A new report from CBRE outlines how Building Performance Standards (BPS) aimed at decarbonization and climate risk management are gaining momentum across the U.S. In 2023, ten new jurisdictions joined the 45 states and municipalities that already have mandatory BPS laws on the books, while 7 additional jurisdictions have rules under development. The federal government's National BPS Coalition coordinates such legislation, which relies on a combination of penalties for and public disclosure of non-conforming assets alongside enabling rules like those governing green leases, submetering, etc. In January 2024, the Biden Administration set its sights on net zero with the releas of its draft National Definition for Zero Emissions Building, and is now analyzing comments received through the March 6th, 2024 deadline. These U.S. policies mirror the trend in the EU, which enacted minimum energy performance standards in December 2023. For insurers, navigating the mandatory and voluntary standards and code landscape is a complex but critical piece of the low-carbon, climate-resilient underwriting and investment puzzle.

     

    CBRE, U.S. Building Performance Standards in 2023 and Beyond  

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    The Challenge of Small and Medium-Sized CRE

    RMI recently published reccomnedations for lenders, investors, and regulators based on a bottom-up carbon analysis of the US building stock, breaking down carbon emissions by segment, subsegment, and building size. RMI found that commercial buildings contribute 37% of US building emissions, and over half of these emissions (56%) are from small and medium-sized buildings - yet large buildings in the commercial sector attract the most climate-aligned investment and capital. The gap creates a decarbonization opportunity for CRE insurers and investors who understand the segments risk and operational profile.

     

    RMI, Financing Building Decarbonization

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    The "S" in the ESG, of CRE

    The International Well Building Institute reports rapid uptake with nearly 5 billion sqft certified in 128 countries. The Fitwel standard reports 1 billion sqft, concentrated on the U.S. Research affirms the potential for high performance buildings to drive physical and mental health benefits, leading to increased employee satisfaction, productivity and retention, reduced absenteeism and medical costs, and higher rents and asset values. Insurers can capitalize on the nexus of sustainable and healthy buildings as an impact investing theme and strategy to mitigate underwriting risk while positioning for the sizeable health and wellness focused "insurance ecosystem."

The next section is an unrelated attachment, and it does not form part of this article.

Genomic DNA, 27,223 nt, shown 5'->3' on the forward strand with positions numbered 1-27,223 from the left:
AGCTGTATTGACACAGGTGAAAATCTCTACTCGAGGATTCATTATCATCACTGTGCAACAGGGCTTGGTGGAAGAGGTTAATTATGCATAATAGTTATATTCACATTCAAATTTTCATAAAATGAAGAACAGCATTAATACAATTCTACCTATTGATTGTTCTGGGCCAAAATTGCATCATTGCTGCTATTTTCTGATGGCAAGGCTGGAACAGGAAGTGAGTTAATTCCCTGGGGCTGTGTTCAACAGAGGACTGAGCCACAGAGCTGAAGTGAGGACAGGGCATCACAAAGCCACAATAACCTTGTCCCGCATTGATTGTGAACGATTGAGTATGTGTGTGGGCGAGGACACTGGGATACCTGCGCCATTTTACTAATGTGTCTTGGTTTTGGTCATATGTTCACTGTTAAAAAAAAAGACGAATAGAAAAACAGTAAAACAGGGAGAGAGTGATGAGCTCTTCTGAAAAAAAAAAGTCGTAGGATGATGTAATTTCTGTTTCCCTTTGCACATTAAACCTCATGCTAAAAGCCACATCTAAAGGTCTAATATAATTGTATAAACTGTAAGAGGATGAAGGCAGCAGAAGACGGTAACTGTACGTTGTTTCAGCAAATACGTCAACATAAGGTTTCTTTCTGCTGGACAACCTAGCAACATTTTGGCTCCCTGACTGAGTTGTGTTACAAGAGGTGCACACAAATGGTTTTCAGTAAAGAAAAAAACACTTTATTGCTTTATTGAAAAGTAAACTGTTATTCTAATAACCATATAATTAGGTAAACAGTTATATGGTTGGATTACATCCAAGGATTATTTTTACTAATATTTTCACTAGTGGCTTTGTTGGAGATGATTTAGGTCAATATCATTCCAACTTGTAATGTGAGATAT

International Well Building Institute | Fitwell  

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    A Wave of Tech will Transform Sustainability, and Risk

    Technology is at the center of the sustainable building transformation. From smart sensors and data analytics, to intelligent HVAC and lighting systems, energy management and automation, predictive maintenance and more - the future of CRE is powered by technology, AI, and Internet of Things (IoT) solutions that will revolutionize how people interact with the built environment, and how stakeholders leverage real time building data for decision making. While the global smart building market is projected to grow from USD $100 billion in 2023 to over 400 billion by 2030, research from CRE leaders shows that technology adoption is still in its earliest stages. Insurers can proactively work to understand the associated changes in the risk landscape, adjust underwriting, and position tailored policies and risk services. Their asset management functions can in turn leverage that in-house knowledge to identify the CRE segments, players and technology providers that are likely to outperform in digital, sustainable, and healthy future.

     

    Jones Lang LaSalle, Technology and Innovation in the Hybrid Age